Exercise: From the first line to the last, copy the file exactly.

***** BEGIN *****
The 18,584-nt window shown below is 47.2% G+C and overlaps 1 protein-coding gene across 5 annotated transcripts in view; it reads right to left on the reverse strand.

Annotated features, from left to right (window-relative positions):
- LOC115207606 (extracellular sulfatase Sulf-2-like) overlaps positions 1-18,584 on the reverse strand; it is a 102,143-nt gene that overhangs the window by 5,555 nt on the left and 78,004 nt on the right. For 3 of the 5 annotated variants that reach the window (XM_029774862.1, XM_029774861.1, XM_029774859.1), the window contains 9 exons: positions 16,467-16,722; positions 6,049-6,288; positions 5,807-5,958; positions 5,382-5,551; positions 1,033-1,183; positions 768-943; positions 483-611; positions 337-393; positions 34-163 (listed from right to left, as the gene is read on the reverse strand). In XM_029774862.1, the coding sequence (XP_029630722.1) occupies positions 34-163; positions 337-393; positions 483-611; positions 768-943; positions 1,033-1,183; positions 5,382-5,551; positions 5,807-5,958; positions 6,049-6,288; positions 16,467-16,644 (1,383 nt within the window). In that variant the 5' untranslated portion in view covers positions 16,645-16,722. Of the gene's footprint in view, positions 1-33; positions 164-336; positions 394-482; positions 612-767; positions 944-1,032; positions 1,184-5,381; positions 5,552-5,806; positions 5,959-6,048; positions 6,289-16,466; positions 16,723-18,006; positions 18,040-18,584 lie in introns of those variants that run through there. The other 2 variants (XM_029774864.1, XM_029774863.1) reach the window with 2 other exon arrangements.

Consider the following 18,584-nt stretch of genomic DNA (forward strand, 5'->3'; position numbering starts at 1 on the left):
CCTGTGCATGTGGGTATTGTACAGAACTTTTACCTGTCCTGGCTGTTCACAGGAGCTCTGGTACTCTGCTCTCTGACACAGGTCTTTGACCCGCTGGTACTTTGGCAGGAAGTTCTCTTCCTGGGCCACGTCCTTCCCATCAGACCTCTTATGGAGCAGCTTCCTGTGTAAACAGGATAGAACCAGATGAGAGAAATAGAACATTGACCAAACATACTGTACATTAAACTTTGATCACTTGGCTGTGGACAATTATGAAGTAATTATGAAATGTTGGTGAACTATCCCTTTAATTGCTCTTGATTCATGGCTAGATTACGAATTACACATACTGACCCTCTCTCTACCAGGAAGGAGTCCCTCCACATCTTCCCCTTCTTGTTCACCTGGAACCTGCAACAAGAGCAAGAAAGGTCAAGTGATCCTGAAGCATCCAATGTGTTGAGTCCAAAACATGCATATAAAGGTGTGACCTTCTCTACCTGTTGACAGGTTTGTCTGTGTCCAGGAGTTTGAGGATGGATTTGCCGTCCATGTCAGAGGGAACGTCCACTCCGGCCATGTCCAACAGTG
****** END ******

The 18,584-nt window shown below is 47.2% G+C and overlaps 1 protein-coding gene across 5 annotated transcripts in view; it reads right to left on the reverse strand.

Annotated features, from left to right (window-relative positions):
- LOC115207606 (extracellular sulfatase Sulf-2-like) overlaps positions 1-18,584 on the reverse strand; it is a 102,143-nt gene that overhangs the window by 5,555 nt on the left and 78,004 nt on the right. For 3 of the 5 annotated variants that reach the window (XM_029774862.1, XM_029774861.1, XM_029774859.1), the window contains 9 exons: positions 16,467-16,722; positions 6,049-6,288; positions 5,807-5,958; positions 5,382-5,551; positions 1,033-1,183; positions 768-943; positions 483-611; positions 337-393; positions 34-163 (listed from right to left, as the gene is read on the reverse strand). In XM_029774862.1, the coding sequence (XP_029630722.1) occupies positions 34-163; positions 337-393; positions 483-611; positions 768-943; positions 1,033-1,183; positions 5,382-5,551; positions 5,807-5,958; positions 6,049-6,288; positions 16,467-16,644 (1,383 nt within the window). In that variant the 5' untranslated portion in view covers positions 16,645-16,722. Of the gene's footprint in view, positions 1-33; positions 164-336; positions 394-482; positions 612-767; positions 944-1,032; positions 1,184-5,381; positions 5,552-5,806; positions 5,959-6,048; positions 6,289-16,466; positions 16,723-18,006; positions 18,040-18,584 lie in introns of those variants that run through there. The other 2 variants (XM_029774864.1, XM_029774863.1) reach the window with 2 other exon arrangements.

Consider the following 18,584-nt stretch of genomic DNA (forward strand, 5'->3'; position numbering starts at 1 on the left):
CCTGTGCATGTGGGTATTGTACAGAACTTTTACCTGTCCTGGCTGTTCACAGGAGCTCTGGTACTCTGCTCTCTGACACAGGTCTTTGACCCGCTGGTACTTTGGCAGGAAGTTCTCTTCCTGGGCCACGTCCTTCCCATCAGACCTCTTATGGAGCAGCTTCCTGTGTAAACAGGATAGAACCAGATGAGAGAAATAGAACATTGACCAAACATACTGTACATTAAACTTTGATCACTTGGCTGTGGACAATTATGAAGTAATTATGAAATGTTGGTGAACTATCCCTTTAATTGCTCTTGATTCATGGCTAGATTACGAATTACACATACTGACCCTCTCTCTACCAGGAAGGAGTCCCTCCACATCTTCCCCTTCTTGTTCACCTGGAACCTGCAACAAGAGCAAGAAAGGTCAAGTGATCCTGAAGCATCCAATGTGTTGAGTCCAAAACATGCATATAAAGGTGTGACCTTCTCTACCTGTTGACAGGTTTGTCTGTGTCCAGGAGTTTGAGGATGGATTTGCCGTCCATGTCAGAGGGAACGTCCACTCCGGCCATGTCCAACAGTG